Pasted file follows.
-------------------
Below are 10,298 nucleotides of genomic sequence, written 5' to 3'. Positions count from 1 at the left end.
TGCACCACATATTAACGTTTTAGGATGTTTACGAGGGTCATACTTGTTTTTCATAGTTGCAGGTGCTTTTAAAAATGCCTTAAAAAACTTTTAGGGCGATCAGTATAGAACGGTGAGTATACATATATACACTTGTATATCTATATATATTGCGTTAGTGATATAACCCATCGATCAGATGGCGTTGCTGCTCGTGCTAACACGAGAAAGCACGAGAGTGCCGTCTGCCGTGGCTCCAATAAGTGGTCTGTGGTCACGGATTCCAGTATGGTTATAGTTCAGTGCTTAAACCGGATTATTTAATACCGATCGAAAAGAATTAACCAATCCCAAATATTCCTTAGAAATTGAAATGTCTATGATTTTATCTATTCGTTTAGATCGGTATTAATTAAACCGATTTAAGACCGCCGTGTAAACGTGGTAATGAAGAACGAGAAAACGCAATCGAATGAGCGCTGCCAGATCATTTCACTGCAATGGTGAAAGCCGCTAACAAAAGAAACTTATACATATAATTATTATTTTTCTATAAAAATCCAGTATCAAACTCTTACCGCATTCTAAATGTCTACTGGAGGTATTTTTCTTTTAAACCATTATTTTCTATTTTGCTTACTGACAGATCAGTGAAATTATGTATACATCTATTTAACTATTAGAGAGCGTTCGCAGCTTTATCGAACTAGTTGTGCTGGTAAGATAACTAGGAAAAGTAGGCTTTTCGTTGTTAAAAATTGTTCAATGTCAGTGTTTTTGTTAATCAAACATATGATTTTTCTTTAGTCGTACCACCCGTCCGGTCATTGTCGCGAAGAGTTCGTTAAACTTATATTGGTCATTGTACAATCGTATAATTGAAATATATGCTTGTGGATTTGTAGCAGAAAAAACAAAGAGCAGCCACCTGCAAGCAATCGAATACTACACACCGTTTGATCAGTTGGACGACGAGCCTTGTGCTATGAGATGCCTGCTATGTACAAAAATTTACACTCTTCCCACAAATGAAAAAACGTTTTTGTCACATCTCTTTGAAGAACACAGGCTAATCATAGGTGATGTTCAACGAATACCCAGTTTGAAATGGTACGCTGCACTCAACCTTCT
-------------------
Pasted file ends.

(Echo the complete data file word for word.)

Below are 10,298 nucleotides of genomic sequence, written 5' to 3'. Positions count from 1 at the left end.
TGCACCACATATTAACGTTTTAGGATGTTTACGAGGGTCATACTTGTTTTTCATAGTTGCAGGTGCTTTTAAAAATGCCTTAAAAAACTTTTAGGGCGATCAGTATAGAACGGTGAGTATACATATATACACTTGTATATCTATATATATTGCGTTAGTGATATAACCCATCGATCAGATGGCGTTGCTGCTCGTGCTAACACGAGAAAGCACGAGAGTGCCGTCTGCCGTGGCTCCAATAAGTGGTCTGTGGTCACGGATTCCAGTATGGTTATAGTTCAGTGCTTAAACCGGATTATTTAATACCGATCGAAAAGAATTAACCAATCCCAAATATTCCTTAGAAATTGAAATGTCTATGATTTTATCTATTCGTTTAGATCGGTATTAATTAAACCGATTTAAGACCGCCGTGTAAACGTGGTAATGAAGAACGAGAAAACGCAATCGAATGAGCGCTGCCAGATCATTTCACTGCAATGGTGAAAGCCGCTAACAAAAGAAACTTATACATATAATTATTATTTTTCTATAAAAATCCAGTATCAAACTCTTACCGCATTCTAAATGTCTACTGGAGGTATTTTTCTTTTAAACCATTATTTTCTATTTTGCTTACTGACAGATCAGTGAAATTATGTATACATCTATTTAACTATTAGAGAGCGTTCGCAGCTTTATCGAACTAGTTGTGCTGGTAAGATAACTAGGAAAAGTAGGCTTTTCGTTGTTAAAAATTGTTCAATGTCAGTGTTTTTGTTAATCAAACATATGATTTTTCTTTAGTCGTACCACCCGTCCGGTCATTGTCGCGAAGAGTTCGTTAAACTTATATTGGTCATTGTACAATCGTATAATTGAAATATATGCTTGTGGATTTGTAGCAGAAAAAACAAAGAGCAGCCACCTGCAAGCAATCGAATACTACACACCGTTTGATCAGTTGGACGACGAGCCTTGTGCTATGAGATGCCTGCTATGTACAAAAATTTACACTCTTCCCACAAATGAAAAAACGTTTTTGTCACATCTCTTTGAAGAACACAGGCTAATCATAGGTGATGTTCAACGAATACCCAGTTTGAAATGGTACGCTGCACTCAACCTTCT